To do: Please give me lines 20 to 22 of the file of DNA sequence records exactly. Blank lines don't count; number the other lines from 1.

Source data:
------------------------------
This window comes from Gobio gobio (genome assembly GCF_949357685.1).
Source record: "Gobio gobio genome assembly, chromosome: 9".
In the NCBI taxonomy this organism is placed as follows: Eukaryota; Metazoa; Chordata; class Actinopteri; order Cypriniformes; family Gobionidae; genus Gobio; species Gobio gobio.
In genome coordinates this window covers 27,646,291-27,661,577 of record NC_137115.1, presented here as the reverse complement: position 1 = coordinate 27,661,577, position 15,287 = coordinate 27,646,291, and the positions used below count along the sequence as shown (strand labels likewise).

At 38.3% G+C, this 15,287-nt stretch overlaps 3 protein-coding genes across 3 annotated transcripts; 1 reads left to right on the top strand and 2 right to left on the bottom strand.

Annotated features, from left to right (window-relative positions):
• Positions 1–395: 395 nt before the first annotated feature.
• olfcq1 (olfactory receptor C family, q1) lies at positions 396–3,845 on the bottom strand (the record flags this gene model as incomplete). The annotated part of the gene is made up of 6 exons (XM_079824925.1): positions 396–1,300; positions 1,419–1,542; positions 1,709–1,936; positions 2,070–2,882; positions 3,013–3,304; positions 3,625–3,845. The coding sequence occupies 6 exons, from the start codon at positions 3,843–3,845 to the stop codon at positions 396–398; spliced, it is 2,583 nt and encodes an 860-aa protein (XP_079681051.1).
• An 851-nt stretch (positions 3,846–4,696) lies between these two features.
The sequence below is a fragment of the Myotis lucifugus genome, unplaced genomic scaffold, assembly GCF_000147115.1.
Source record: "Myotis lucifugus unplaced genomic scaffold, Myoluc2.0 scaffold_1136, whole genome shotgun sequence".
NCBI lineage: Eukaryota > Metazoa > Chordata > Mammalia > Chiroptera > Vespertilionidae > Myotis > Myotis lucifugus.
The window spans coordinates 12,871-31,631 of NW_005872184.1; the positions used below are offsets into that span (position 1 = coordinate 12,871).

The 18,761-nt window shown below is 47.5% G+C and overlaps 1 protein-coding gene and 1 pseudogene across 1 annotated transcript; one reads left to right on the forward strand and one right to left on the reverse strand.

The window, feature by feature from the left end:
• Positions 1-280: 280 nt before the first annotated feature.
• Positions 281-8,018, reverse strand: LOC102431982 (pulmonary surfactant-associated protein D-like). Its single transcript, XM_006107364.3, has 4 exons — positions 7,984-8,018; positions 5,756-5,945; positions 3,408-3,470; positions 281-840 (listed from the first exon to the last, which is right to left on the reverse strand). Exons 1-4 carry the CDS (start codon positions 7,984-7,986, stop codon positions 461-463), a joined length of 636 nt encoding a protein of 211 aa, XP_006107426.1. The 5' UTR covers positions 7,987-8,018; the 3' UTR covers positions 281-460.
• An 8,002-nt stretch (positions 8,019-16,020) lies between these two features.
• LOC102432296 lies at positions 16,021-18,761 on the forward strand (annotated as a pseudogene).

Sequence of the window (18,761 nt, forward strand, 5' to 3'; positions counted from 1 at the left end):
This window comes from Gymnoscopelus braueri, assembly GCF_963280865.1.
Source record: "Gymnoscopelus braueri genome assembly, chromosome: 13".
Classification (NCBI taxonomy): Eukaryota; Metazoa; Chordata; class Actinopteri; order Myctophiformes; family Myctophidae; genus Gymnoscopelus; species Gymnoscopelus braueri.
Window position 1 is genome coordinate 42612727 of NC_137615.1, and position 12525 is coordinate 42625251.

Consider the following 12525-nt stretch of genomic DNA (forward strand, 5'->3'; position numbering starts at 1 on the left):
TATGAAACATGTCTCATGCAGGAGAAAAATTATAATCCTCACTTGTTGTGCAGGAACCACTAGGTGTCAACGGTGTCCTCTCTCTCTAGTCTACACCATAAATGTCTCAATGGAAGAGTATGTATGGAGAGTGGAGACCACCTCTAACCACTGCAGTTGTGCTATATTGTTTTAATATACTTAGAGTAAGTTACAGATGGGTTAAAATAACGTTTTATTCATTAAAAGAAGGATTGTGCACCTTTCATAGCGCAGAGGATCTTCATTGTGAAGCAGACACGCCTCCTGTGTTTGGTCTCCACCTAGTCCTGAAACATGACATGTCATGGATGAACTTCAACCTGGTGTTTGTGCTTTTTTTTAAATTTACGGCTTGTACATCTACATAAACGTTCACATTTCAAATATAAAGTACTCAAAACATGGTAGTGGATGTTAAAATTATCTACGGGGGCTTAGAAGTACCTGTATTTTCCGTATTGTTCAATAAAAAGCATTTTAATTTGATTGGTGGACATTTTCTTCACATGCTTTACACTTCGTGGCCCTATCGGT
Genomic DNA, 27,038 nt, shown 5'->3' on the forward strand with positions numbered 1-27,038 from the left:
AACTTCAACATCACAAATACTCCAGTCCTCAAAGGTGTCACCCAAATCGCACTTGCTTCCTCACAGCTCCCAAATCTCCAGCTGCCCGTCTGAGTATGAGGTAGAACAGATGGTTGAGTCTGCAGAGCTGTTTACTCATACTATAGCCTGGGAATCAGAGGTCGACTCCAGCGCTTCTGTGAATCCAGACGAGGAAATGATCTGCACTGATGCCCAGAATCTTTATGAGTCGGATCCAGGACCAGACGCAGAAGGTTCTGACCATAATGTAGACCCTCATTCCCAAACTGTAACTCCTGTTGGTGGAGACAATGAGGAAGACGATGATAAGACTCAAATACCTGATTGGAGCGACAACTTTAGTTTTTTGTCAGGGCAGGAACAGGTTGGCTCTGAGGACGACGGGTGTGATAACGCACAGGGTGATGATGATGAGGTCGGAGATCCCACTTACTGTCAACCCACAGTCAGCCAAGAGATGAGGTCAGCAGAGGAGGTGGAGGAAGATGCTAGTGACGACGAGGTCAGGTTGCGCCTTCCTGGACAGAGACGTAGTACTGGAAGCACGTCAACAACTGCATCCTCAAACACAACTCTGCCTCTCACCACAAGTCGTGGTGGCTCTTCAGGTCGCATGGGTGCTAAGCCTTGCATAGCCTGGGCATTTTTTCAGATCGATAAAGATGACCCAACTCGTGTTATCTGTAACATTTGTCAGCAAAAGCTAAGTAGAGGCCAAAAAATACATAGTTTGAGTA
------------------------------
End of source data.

Sequence of the window (18,761 nt, forward strand, 5' to 3'; positions counted from 1 at the left end):
This window comes from Gymnoscopelus braueri, assembly GCF_963280865.1.
Source record: "Gymnoscopelus braueri genome assembly, chromosome: 13".